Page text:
” “You thought I might be having an affair?” He heard the humor in her voice. “No. Considering your background, I realize that’s unlikely. Although you did eventually allow me in your pants.” They’d made love again this morning. That was why he’d called her. He couldn’t stop thinking about her. “So I guess it’s not impossible for a man to get past your defenses.” “No one else has ever managed it—not after Jasper.” She hadn’t had much sexual experience when she and Amarok got together, but they’d come a long way from the days when he’d had to be careful not to make her feel pinned down, overpowered or threatened.

Now that she knew she could trust him, now that he’d put in the time to build that trust, she wanted to touch him or feel him inside her almost every day. Amarok couldn’t believe how lucky he was that the situation had changed. When he’d fallen in love with her, he’d decided he’d just have to cope with a difficult sex life, but the opposite was turning out to be true. “I was only being thorough, stopping by the motel,” he said. “Why would you scare me like that?” He heard her sigh. “What’s going on?” he pressed. “You can’t simply disappear. You’re not like other people. I can’t assume everything’s okay and go about my business, not when there’s a chance you could be in trouble. Jasper could pop up at any time.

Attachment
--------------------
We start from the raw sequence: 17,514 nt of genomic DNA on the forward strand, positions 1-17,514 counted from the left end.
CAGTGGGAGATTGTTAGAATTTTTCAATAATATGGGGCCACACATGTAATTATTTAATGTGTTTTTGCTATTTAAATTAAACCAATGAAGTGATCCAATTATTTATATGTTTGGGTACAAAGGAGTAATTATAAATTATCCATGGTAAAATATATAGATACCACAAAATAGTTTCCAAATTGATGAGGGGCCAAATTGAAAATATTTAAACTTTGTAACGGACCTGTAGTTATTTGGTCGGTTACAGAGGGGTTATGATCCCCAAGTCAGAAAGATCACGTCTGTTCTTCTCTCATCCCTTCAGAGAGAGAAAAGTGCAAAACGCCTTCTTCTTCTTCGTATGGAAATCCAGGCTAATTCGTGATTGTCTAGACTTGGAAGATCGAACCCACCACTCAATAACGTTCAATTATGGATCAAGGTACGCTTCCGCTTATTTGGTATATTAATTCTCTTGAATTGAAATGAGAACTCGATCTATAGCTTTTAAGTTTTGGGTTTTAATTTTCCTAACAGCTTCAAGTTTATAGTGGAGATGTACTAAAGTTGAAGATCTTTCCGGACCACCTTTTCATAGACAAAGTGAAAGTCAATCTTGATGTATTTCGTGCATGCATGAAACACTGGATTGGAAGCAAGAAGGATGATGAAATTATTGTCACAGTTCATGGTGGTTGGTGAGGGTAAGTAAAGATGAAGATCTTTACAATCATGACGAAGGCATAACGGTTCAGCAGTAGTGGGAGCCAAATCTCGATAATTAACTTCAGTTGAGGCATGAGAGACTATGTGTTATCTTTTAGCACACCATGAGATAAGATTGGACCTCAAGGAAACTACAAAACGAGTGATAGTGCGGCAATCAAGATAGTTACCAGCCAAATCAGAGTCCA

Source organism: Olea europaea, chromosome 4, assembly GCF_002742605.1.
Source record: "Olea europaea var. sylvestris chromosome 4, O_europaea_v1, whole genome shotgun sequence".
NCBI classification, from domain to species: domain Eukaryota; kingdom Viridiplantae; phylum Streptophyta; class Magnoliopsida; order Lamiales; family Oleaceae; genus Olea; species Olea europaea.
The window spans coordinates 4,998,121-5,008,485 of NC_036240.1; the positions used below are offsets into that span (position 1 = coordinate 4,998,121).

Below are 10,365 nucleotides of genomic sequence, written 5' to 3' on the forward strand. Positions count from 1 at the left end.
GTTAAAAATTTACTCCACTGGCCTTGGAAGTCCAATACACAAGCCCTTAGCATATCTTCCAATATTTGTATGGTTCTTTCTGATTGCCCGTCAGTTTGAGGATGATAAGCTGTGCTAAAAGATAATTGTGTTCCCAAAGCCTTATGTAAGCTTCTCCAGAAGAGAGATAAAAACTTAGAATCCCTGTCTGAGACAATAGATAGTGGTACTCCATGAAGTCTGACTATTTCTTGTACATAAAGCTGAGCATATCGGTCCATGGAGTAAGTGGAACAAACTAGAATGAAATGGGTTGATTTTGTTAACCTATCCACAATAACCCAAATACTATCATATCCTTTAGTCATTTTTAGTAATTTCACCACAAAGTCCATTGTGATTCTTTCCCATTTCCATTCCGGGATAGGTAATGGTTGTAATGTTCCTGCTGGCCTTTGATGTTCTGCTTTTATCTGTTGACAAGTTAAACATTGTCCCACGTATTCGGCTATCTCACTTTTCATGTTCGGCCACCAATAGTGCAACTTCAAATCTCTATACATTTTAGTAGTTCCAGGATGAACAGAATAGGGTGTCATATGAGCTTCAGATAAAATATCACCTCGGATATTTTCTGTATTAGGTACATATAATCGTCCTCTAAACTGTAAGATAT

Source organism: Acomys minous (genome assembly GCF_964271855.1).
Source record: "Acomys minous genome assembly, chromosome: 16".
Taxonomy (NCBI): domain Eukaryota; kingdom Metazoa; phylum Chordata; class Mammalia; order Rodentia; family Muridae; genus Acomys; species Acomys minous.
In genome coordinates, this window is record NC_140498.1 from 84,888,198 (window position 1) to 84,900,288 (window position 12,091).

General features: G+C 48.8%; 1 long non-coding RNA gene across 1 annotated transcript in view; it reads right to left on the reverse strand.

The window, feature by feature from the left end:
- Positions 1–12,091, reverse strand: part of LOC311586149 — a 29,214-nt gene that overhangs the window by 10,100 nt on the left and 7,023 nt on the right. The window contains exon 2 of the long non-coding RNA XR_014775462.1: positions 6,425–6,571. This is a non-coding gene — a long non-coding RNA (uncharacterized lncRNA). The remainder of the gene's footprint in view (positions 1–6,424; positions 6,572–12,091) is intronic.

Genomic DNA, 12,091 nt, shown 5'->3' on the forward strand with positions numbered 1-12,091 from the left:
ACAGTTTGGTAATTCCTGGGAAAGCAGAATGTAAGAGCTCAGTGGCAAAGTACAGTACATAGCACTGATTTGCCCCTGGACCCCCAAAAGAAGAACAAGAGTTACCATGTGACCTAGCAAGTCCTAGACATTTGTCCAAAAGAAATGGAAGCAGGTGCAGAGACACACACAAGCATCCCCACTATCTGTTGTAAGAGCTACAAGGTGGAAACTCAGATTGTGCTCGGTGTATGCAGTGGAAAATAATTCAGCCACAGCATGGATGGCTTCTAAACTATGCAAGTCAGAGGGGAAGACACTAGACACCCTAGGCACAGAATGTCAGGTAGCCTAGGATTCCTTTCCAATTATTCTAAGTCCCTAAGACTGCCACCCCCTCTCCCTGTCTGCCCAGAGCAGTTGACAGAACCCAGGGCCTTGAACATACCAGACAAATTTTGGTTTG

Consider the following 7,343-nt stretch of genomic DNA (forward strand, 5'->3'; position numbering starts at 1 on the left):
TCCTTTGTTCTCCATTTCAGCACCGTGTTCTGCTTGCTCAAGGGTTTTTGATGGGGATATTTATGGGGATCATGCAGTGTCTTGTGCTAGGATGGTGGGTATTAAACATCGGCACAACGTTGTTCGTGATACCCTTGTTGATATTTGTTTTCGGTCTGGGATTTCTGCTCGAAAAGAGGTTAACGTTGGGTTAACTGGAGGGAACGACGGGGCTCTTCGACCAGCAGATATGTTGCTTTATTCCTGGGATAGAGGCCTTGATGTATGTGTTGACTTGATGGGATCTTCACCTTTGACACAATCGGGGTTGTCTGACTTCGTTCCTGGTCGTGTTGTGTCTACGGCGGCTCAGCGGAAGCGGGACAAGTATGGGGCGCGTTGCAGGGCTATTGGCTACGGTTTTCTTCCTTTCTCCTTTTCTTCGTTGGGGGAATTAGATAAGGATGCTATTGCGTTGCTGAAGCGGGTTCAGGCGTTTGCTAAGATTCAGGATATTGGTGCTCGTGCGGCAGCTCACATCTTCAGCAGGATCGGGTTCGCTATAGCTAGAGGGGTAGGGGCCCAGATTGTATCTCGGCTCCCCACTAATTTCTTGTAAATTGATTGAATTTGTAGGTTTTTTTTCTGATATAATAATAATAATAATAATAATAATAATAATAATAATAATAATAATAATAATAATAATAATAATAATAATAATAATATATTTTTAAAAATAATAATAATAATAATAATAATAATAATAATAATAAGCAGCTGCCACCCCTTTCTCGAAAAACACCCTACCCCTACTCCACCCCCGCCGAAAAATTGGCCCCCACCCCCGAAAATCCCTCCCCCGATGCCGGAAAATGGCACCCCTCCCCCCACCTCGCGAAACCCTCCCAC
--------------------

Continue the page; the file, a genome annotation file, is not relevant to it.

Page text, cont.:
He’s done it before. And you’ve had other close calls since you moved here.” “I know,” she said. “I just … I wasn’t gone long. I thought I could get away for a few hours.” “Away where?” “I went to Anchorage.” “With a storm coming in?” “I felt I could beat it, and I did. It’s ugly out there now, but I’m home safe.” “Don’t tell me you went shopping.” “No, I went to see a doctor.

” He gripped the phone tighter. “What kind of doctor?” Another pause. “Evelyn…” “An ob/gyn,” she said at length. A burst of excitement brought him to his feet. “Are you pregnant?” “No.” He tried to shrug off the disappointment, careful not to let even a hint of it enter his voice. “Then what?” “I went to see if … if anything had changed with my … ability to have a child since I was last checked.” Obviously, she was trying to figure out why she hadn’t gotten pregnant. They hadn’t been doing anything to prevent it. He’d been wondering, too—and worrying that it wouldn’t be possible to have a child with her.